In this episode, Erik shares about the regulations of the US Government on social media.
Erik J. Olson (00:00):
What I wanna talk about is what I believe to be the government’s impending regulation on social media. All right. So why am I talking about regulation? It’s a pretty serious topic, but I found out about, or got interested in it because of these silly means that were out on the internet for a while. I just, I was like intrigued by the fact that mark Zuckerberg, who I think we all know his story ended up not in a star Trek outfit like that, but in a suit in front of Congress and was testifying for two days about what Facebook was doing and how it impacted the elections. And I, I kept seeing more and more content and articles coming out about social media and social media executives going to Congress. And it got me just intrigued, like what’s, what’s going on here and where’s this going?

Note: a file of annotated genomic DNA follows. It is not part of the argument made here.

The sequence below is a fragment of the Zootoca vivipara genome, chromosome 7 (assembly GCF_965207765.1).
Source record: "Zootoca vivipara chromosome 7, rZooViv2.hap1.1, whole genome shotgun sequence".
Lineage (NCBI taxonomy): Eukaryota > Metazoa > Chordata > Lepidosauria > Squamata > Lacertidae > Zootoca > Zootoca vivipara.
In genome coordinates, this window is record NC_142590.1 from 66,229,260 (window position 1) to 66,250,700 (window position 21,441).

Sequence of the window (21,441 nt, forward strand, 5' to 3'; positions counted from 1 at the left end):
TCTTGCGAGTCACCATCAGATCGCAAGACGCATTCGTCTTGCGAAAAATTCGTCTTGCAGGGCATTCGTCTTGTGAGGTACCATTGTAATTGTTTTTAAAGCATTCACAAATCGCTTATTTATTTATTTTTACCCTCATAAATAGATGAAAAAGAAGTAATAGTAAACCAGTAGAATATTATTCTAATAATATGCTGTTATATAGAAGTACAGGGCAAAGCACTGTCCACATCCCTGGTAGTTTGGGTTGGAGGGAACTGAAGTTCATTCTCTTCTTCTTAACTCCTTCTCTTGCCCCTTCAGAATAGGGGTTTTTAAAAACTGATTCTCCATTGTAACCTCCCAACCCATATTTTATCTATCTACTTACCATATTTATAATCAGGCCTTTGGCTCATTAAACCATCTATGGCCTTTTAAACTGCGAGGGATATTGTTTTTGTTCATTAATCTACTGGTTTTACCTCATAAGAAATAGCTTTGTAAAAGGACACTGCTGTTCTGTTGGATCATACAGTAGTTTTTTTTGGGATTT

Erik J. Olson (00:55):
And in order to answer that, I, I really had to kind of go back in time and figure out how we had gotten here. So here’s a timeline of the things that I’m gonna talk about. But it really kind of dates back to 1996 with the communications decency act. So this was signed by president Clinton and, and I’m gonna be very quick, cuz I’ve got a lot of slides, so I’m not gonna go into death at all. But in 1996, Congress wanted to do something about pornography on the internet and they passed the communications decency act. Now buried in that is code two 30 as quoted right here, which basically gives internet web site companies called website companies, immunity from any content that they host or show on their website. That’s created by third parties. Alright, so the third party content that’s on Facebook on Twitter, Facebook and Twitter themselves are not responsible for that content.